The musicians we admire (Alice and John Coltrane, Milford Graves, Albert Ayler, Sun Ra, John Cage, Mary Lou Williams, The Grateful Dead-- to name a few) all have profound ways of improvising and interacting with, not just other musicians, but the world. That seemed a beautiful direction in life, if your music can inform how you live in a positive, thoughtful way.

A lot of your lyrics grapple with religion and things of that nature, do you consider yourself to be a spiritual person?

For sure. It's a complicated thing. I think about going back to Christianity after all these years. To maybe go to seminary, get back into the Episcopalian faith I grew up with. But the history of it is tough (as is nearly everything). To enter back into organized religion might be wrong-footed. But I often think about Don Cherry talking about Albert Ayler where he says he says he carries something like "the gift, the voice, and the reflection of God." And the way he says it, it's like he is certain. I'd like to believe there's a unifier beyond reason, thought, and humanity, a thing we fall into in our darkest and most joyful moments. 

The covers to your past three releases have all been done in watercolors, what is it about that style of art that you enjoy so much?

Oh, I like the play between the semi-chaos of watercolor, how it dries in unpredictable ways, against the extreme order of a pen lined with a ruler. I think it speaks to how we play as a band. Chaos against intentionality.

There are artists who I really admire-- Annie Albers, Hilma Af Klint, Agnes Martin, Wassily Kandinsky, Will Alexander, Yukultji Napangati-- who convey these ideas in astounding ways. I owe a lot to seeing their work in different books in the bookstore I work at. Finding each has felt like a revelatory experience.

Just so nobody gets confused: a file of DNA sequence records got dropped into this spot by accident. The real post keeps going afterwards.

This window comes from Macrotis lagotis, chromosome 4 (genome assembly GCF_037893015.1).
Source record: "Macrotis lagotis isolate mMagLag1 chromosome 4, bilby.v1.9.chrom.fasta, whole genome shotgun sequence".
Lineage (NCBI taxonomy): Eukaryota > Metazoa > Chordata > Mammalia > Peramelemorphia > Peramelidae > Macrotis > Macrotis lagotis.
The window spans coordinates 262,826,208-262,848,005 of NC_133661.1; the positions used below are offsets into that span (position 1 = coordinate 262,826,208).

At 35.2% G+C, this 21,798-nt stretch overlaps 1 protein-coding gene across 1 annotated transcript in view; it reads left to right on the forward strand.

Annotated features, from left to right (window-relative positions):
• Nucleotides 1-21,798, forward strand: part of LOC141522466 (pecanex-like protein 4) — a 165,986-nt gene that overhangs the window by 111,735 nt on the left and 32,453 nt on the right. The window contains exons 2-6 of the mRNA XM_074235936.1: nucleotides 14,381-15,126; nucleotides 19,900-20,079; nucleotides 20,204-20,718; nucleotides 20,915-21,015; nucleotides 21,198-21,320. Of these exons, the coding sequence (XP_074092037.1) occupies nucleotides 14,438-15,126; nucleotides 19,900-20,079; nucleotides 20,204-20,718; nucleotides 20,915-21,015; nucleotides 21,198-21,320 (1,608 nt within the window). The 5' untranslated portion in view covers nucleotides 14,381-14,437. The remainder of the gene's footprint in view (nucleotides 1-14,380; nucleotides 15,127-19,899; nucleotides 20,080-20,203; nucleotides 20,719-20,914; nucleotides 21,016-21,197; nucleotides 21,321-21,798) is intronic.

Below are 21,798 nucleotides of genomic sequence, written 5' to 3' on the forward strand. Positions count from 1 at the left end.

Do you have a favorite track on the new album?

No-- it really lives as a whole thing. The improvisation in For Nana jumps out for me. If only that it was a very meaningful moment in my life and I was really leaning on my friends there. To me, the free section speaks to that feeling, that moment.

If you could go back in time and give any piece of advice to your 18 year old self what would it be?

I'm stubborn now and I was much more stubborn then, so 18 year old me wouldn't listen to a thing 30 year old me could say. Life is hard and I don't know if any advice can course-correct that. Be kind? Maybe. Don't smoke cigarettes? That wouldn't work.

Maybe I'd say, "do not eat the broccolini at Joe and Nicole's wedding." Because I ate that broccolini and then flew to Chicago with the craziest diarrhea of my life the next day. 

As a fellow Chicago sports fan myself, what do you think about the Bulls chances of succeeding moving forward?

The Bulls will be interesting. I like Kris Dunn a lot. Overall, I think the NBA wants us to focus on Golden State and Los Angeles. Have people obsessed with the media (LA) and tech industries (Golden State) and maybe antagonize them to keep people from imagining a better future. Keep us in the anxiety loop. Have Kawhi be miserable in Toronto so that it discourages people from looking at anything positive in Canada. Have Boston continue its success to keep New Yorkers sad. 

I got a lot of conspiracy theories with the NBA. Move the Lakers to Los Angeles and don't change the name so people subliminally associate LA with lakes rather than drought. Have San Antonio win with a multi-cultural, international team led by a US Air Force vet to distract us from brutal xenophobic border/immigration policies in Texas and the US at large. Antagonize Lebron, D Wade, Bosh, and Ray Allen in Miami so that people side with owners rather than employees just wanting to play with friends in a nice place (Mark Cuban being the memorable owner from the Mavs improbably victory of the Heat). Lots to say here.